Three poems by Kathryn Gray


If I could tell now just how that grass felt –
itchy, summer wet – as we rolled the incline,
raced each other down, bad-landed in a heap;

if I could pull from my pocket the chalk dust
from shattered Parma Violets and blow this
from my palm like so, then I’d be getting

some proximity toward his hand spanned up
my skirt and that particular instant, loosed
and everywhere as pollen, when my eyes filled.
(from The Never-Never, Seren, 2004)
The Winter After

This moment is no elegy, but simple fields
held by snows that came late last night.
It is pure light, with weight. And even though
we know its end, those trees beyond

seem, for now, so fixed in their scheme
that they are strangely unhurtable.
They will not buckle. What do they call it?
The beginnings of whatever comes after?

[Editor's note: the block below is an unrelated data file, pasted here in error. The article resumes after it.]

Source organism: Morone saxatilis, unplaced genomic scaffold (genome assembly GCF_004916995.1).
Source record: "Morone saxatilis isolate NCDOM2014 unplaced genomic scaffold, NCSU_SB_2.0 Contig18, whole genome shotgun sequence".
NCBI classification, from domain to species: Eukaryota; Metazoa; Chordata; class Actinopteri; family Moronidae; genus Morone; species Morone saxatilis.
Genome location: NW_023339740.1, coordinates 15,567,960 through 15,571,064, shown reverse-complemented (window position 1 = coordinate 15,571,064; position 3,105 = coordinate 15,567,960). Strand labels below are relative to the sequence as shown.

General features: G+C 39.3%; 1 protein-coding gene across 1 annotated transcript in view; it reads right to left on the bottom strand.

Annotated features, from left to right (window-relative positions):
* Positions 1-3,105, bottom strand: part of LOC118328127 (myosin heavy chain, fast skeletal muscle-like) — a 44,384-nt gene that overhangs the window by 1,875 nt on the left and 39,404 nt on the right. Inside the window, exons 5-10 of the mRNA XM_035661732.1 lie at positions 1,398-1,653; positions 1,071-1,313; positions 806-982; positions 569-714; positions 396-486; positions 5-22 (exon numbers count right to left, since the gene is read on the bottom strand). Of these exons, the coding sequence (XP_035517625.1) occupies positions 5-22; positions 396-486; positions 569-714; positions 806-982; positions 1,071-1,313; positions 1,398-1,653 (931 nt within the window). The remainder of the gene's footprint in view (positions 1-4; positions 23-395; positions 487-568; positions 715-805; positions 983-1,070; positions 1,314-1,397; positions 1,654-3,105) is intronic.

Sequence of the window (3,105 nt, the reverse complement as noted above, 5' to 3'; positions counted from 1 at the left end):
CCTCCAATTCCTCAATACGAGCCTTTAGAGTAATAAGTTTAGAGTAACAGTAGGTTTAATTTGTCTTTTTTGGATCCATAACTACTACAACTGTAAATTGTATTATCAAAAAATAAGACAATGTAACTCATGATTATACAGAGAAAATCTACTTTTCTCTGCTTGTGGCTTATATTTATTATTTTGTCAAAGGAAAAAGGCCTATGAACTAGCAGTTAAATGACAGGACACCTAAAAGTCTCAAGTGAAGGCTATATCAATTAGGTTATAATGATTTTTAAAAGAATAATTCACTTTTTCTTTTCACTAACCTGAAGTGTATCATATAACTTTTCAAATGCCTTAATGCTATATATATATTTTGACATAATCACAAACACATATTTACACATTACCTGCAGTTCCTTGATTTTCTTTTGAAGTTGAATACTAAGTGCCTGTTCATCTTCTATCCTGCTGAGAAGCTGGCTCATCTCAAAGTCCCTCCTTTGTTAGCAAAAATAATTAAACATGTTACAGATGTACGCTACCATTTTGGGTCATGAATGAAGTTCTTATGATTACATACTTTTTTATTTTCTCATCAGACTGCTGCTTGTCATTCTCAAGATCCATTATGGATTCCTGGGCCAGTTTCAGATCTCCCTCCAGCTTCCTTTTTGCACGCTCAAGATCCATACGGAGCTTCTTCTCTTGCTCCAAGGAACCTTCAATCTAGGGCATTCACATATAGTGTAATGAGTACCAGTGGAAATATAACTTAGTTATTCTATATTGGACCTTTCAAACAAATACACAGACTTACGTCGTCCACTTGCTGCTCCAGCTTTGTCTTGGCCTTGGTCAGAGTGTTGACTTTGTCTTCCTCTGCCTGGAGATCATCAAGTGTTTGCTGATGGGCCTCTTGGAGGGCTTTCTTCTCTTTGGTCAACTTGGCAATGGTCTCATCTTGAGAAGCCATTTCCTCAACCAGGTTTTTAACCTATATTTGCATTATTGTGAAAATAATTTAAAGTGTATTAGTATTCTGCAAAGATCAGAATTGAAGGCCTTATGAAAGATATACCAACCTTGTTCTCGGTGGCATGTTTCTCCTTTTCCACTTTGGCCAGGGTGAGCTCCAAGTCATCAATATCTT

This morning, I am the only thing to move
for miles, a drag and sump of up and over;
my boots fit snug in this new earth.
And what I do for you is this, I kneel to skim

my hand across its level and make a fist
of it. Man gwyn. It is the white place.
(from New Welsh Review, Spring 2001)
These Things I Carry

Imagine this suitcase I carry bearing hard west;
inside it, all these things I’ve left:

the village tongue, a tic, the local shrug
or the must of the rolled-up rug

stitched with the light as it fell in a hall,
and a kicked-over bucket, fresh from a well,

that makes of the grass a network of rivers,
crossing which I learned the balance of these

things I carry with me, each unmourned,
unable either to keep or return.
(from The Never-Never, Seren, 2004)
Kathryn Gray‘s The Never-Never (Seren, 2004) was shortlisted for the T S Eliot Prize and the Forward Prize for Best First Collection. She is currently a Leverhulme researcher on the Devolved Voices project, investigating Welsh poetry in English since 1997, and is working on her next collection.